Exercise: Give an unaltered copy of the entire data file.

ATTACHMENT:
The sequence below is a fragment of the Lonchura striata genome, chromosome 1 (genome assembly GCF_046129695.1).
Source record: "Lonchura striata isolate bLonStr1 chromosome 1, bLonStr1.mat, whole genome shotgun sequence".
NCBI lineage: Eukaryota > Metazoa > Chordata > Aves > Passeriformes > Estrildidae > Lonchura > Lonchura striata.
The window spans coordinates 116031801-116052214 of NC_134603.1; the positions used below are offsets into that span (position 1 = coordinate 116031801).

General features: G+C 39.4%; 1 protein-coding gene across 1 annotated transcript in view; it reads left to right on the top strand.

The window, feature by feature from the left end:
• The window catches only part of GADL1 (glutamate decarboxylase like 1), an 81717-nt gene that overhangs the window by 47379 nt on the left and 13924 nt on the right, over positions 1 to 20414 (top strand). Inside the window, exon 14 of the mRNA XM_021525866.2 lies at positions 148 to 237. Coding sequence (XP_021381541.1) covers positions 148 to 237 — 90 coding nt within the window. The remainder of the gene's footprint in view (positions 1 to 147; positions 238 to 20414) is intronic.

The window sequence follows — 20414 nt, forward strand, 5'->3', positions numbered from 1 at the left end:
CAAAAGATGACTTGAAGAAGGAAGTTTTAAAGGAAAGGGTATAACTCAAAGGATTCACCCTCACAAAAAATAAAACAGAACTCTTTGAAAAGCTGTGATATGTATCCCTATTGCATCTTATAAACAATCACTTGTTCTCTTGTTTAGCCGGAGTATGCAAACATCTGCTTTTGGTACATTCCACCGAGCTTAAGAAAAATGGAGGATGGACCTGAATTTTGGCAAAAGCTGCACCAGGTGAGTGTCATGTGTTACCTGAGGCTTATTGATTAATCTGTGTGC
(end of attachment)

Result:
The sequence below is a fragment of the Lonchura striata genome, chromosome 1 (genome assembly GCF_046129695.1).
Source record: "Lonchura striata isolate bLonStr1 chromosome 1, bLonStr1.mat, whole genome shotgun sequence".
NCBI lineage: Eukaryota > Metazoa > Chordata > Aves > Passeriformes > Estrildidae > Lonchura > Lonchura striata.
The window spans coordinates 116031801-116052214 of NC_134603.1; the positions used below are offsets into that span (position 1 = coordinate 116031801).

General features: G+C 39.4%; 1 protein-coding gene across 1 annotated transcript in view; it reads left to right on the top strand.

The window, feature by feature from the left end:
• The window catches only part of GADL1 (glutamate decarboxylase like 1), an 81717-nt gene that overhangs the window by 47379 nt on the left and 13924 nt on the right, over positions 1 to 20414 (top strand). Inside the window, exon 14 of the mRNA XM_021525866.2 lies at positions 148 to 237. Coding sequence (XP_021381541.1) covers positions 148 to 237 — 90 coding nt within the window. The remainder of the gene's footprint in view (positions 1 to 147; positions 238 to 20414) is intronic.

The window sequence follows — 20414 nt, forward strand, 5'->3', positions numbered from 1 at the left end:
CAAAAGATGACTTGAAGAAGGAAGTTTTAAAGGAAAGGGTATAACTCAAAGGATTCACCCTCACAAAAAATAAAACAGAACTCTTTGAAAAGCTGTGATATGTATCCCTATTGCATCTTATAAACAATCACTTGTTCTCTTGTTTAGCCGGAGTATGCAAACATCTGCTTTTGGTACATTCCACCGAGCTTAAGAAAAATGGAGGATGGACCTGAATTTTGGCAAAAGCTGCACCAGGTGAGTGTCATGTGTTACCTGAGGCTTATTGATTAATCTGTGTGC